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Hershey, Hottrix Go To Court Over Chocolate Milk iPhone Apps

  |  September 14, 2010   |  Comments

Hershey asks a federal judge to declare that its free app does not infringe on a rival's paid one.

screen-shot-2010-09-14-at-10Many a fight has been waged over a glass of chocolate milk, but this may be the first to end up in court.

Hershey has filed a lawsuit asking a federal judge to declare that its Chocolate Milk iPhone application does not infringe on the trademark of a similar app by Hottrix, a software company in Las Vegas. Both apps appear to fill an iPhone screen with chocolate milk that the user can virtually "drink."

After Hershey debuted its app in October, Hottrix sent the company a "cease and desist letter" claiming it infringed on its copyright.

But Hershey says the differences between the two apps are significant.

"The Hershey application includes screen images of a HERSHEY'S Syrup container," says the suit, "the chocolate syrup being squeezed from the Hershey's Syrup container," and a red-and-white straw - similar to the one found on real-life bottles of Hershey's syrup - "to permit the virtual chocolate drink to be sipped by pressing the straw on the screen, which simultaneously creates a slurping sound." Hershey filed the suit in U.S. Middle District Court in Harrisburg, PA.

Users of Hottrix's iMilk app, however, must turn the iPhone upside down to simulate drinking the milk. That application also features plain and strawberry milk.

Jason H. Fisher, Hottrix's lawyer, said his client had filed a countersuit on Monday and would vigorously defend its trademark.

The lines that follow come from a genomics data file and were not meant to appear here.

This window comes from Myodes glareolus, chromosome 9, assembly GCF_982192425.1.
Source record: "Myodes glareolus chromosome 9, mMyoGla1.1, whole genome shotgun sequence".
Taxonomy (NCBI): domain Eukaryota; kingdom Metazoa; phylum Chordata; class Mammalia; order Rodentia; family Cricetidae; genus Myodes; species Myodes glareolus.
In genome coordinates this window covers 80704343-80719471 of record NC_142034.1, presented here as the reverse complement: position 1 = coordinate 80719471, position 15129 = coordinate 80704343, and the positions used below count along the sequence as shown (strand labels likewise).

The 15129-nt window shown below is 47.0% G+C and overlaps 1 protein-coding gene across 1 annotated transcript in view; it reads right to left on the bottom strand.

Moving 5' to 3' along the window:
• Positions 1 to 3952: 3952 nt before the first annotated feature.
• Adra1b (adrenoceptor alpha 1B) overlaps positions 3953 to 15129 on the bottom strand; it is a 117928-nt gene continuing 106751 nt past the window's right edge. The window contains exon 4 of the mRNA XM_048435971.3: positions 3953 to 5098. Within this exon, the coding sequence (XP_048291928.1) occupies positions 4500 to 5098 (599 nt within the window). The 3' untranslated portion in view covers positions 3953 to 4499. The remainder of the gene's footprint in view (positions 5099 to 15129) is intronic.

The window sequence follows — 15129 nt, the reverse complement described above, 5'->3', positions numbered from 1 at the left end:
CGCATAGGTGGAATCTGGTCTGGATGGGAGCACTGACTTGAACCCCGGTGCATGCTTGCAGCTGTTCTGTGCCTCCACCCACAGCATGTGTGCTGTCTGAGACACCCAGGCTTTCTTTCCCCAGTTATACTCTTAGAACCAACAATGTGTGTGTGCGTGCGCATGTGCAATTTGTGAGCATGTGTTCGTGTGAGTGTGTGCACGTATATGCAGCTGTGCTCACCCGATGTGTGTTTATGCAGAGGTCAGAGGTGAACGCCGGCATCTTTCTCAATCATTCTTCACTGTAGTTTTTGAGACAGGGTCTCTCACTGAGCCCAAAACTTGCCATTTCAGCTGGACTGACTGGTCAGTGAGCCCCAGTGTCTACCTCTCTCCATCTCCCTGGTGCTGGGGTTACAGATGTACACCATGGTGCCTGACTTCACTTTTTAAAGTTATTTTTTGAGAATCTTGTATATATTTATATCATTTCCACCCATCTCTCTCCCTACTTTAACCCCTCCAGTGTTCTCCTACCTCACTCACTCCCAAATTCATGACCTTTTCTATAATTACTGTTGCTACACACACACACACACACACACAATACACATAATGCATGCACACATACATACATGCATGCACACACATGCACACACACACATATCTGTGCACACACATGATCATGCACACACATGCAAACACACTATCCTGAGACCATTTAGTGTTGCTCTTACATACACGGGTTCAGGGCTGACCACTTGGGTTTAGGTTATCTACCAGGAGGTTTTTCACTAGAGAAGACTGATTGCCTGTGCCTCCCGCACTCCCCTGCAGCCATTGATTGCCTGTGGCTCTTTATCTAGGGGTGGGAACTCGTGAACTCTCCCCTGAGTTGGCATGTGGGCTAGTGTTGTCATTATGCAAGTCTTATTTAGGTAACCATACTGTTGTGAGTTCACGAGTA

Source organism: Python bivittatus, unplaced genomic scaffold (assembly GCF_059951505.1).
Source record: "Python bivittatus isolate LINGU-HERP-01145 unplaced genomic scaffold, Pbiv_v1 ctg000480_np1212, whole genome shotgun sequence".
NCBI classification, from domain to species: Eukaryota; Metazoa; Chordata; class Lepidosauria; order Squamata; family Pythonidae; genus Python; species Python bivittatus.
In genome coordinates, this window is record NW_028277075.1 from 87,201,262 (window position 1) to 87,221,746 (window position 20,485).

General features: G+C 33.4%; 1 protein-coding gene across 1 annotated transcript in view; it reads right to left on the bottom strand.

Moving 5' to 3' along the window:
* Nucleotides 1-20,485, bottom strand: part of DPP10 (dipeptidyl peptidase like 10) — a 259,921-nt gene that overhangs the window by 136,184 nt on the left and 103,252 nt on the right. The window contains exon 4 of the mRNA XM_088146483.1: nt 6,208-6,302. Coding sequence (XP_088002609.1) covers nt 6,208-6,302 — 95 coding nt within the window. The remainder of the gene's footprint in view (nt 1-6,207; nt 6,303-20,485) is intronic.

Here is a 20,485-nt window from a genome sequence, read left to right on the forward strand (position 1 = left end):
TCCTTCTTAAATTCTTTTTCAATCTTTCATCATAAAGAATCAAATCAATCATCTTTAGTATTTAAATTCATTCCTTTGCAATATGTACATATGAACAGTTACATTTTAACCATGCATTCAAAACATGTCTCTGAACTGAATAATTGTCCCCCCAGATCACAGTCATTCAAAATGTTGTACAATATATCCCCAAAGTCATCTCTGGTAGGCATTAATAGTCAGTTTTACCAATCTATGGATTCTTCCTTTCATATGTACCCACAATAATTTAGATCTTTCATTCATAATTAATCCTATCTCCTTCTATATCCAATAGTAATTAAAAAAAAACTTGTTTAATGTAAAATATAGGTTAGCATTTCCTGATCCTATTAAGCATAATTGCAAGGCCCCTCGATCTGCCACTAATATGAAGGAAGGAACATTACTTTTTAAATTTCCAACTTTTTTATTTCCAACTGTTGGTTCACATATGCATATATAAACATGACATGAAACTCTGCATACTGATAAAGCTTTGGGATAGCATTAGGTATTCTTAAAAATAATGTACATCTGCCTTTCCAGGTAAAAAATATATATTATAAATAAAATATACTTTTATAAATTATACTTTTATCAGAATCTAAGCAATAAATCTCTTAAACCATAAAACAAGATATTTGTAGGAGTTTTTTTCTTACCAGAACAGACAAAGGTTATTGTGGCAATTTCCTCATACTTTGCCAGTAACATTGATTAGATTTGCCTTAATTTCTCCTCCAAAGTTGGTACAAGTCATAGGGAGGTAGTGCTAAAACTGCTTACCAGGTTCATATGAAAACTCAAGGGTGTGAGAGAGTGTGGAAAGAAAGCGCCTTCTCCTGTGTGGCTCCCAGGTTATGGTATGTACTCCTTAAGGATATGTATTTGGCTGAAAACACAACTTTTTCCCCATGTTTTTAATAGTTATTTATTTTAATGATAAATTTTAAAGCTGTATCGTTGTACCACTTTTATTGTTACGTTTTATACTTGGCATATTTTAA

"It's substantially similar," he said of the Hershey's app. "You can't just add a straw and say it's not the same."

Hershey did not immediately return a call seeking comment.

Raising the stakes for Hottrix is the fact that Hershey is offering its app for free, whereas Hottrix has been charging $3 for iMilk. Hottrix's counterclaim says that Hershey's application has cost it $12 million in lost revenue.

"The amount of revenue that my client makes off the app is significant," said Fisher. "We're not talking about seven figures, we're talking about eight figures."

Hershey also claims that Hottrix accused it of stealing the programming code for iMilk, an accusation that Hershey says is false.

This is not the first time that Hottrix has had to fend off big-brand competitors. In 2008, it filed a lawsuit against Coors claiming that the brewer's iPint app infringed on Hottrix's popular iBeer app, which appears to fill the iPhone screen with beer. That suit was settled for an undisclosed sum.

Follow Douglas Quenqua on Twitter at @DQuenqua.


Douglas Quenqua is a journalist based in Brooklyn, NY who writes about culture and technology. His work has appeared in The New York Times, Wired, The New York Observer, and Fortune.

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